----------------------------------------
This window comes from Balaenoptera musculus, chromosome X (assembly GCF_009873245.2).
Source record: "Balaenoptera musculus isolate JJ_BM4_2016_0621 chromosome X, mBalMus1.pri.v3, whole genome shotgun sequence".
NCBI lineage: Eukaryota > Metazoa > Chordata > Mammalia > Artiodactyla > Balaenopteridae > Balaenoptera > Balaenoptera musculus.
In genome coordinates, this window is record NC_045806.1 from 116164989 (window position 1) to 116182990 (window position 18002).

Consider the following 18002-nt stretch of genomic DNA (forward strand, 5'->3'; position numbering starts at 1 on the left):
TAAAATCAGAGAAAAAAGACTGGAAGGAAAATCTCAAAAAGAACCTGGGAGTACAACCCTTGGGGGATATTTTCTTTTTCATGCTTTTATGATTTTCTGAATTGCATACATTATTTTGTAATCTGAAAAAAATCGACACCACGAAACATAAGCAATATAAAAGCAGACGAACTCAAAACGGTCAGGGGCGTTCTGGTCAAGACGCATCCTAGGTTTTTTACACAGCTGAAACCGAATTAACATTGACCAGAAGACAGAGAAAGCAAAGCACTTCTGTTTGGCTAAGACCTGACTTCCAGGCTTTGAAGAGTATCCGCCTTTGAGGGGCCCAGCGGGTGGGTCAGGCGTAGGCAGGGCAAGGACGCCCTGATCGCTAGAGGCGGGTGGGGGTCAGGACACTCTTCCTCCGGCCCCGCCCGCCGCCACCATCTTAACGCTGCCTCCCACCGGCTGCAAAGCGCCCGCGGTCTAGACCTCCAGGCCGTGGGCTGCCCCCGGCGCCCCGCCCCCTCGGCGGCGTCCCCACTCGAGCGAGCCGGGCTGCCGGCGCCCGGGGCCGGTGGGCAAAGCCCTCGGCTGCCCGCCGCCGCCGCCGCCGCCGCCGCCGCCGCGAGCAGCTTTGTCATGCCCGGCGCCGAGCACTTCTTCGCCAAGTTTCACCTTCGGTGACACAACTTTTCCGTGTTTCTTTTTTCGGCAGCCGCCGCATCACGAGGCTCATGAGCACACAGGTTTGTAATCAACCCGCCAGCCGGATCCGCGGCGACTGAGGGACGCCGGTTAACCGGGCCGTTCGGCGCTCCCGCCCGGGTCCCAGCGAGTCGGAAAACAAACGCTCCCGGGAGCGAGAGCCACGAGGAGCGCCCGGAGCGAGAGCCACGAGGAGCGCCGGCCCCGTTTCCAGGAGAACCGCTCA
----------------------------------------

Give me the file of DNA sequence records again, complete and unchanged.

This window comes from Balaenoptera musculus, chromosome X (assembly GCF_009873245.2).
Source record: "Balaenoptera musculus isolate JJ_BM4_2016_0621 chromosome X, mBalMus1.pri.v3, whole genome shotgun sequence".
NCBI lineage: Eukaryota > Metazoa > Chordata > Mammalia > Artiodactyla > Balaenopteridae > Balaenoptera > Balaenoptera musculus.
In genome coordinates, this window is record NC_045806.1 from 116164989 (window position 1) to 116182990 (window position 18002).

Consider the following 18002-nt stretch of genomic DNA (forward strand, 5'->3'; position numbering starts at 1 on the left):
TAAAATCAGAGAAAAAAGACTGGAAGGAAAATCTCAAAAAGAACCTGGGAGTACAACCCTTGGGGGATATTTTCTTTTTCATGCTTTTATGATTTTCTGAATTGCATACATTATTTTGTAATCTGAAAAAAATCGACACCACGAAACATAAGCAATATAAAAGCAGACGAACTCAAAACGGTCAGGGGCGTTCTGGTCAAGACGCATCCTAGGTTTTTTACACAGCTGAAACCGAATTAACATTGACCAGAAGACAGAGAAAGCAAAGCACTTCTGTTTGGCTAAGACCTGACTTCCAGGCTTTGAAGAGTATCCGCCTTTGAGGGGCCCAGCGGGTGGGTCAGGCGTAGGCAGGGCAAGGACGCCCTGATCGCTAGAGGCGGGTGGGGGTCAGGACACTCTTCCTCCGGCCCCGCCCGCCGCCACCATCTTAACGCTGCCTCCCACCGGCTGCAAAGCGCCCGCGGTCTAGACCTCCAGGCCGTGGGCTGCCCCCGGCGCCCCGCCCCCTCGGCGGCGTCCCCACTCGAGCGAGCCGGGCTGCCGGCGCCCGGGGCCGGTGGGCAAAGCCCTCGGCTGCCCGCCGCCGCCGCCGCCGCCGCCGCCGCCGCGAGCAGCTTTGTCATGCCCGGCGCCGAGCACTTCTTCGCCAAGTTTCACCTTCGGTGACACAACTTTTCCGTGTTTCTTTTTTCGGCAGCCGCCGCATCACGAGGCTCATGAGCACACAGGTTTGTAATCAACCCGCCAGCCGGATCCGCGGCGACTGAGGGACGCCGGTTAACCGGGCCGTTCGGCGCTCCCGCCCGGGTCCCAGCGAGTCGGAAAACAAACGCTCCCGGGAGCGAGAGCCACGAGGAGCGCCCGGAGCGAGAGCCACGAGGAGCGCCGGCCCCGTTTCCAGGAGAACCGCTCA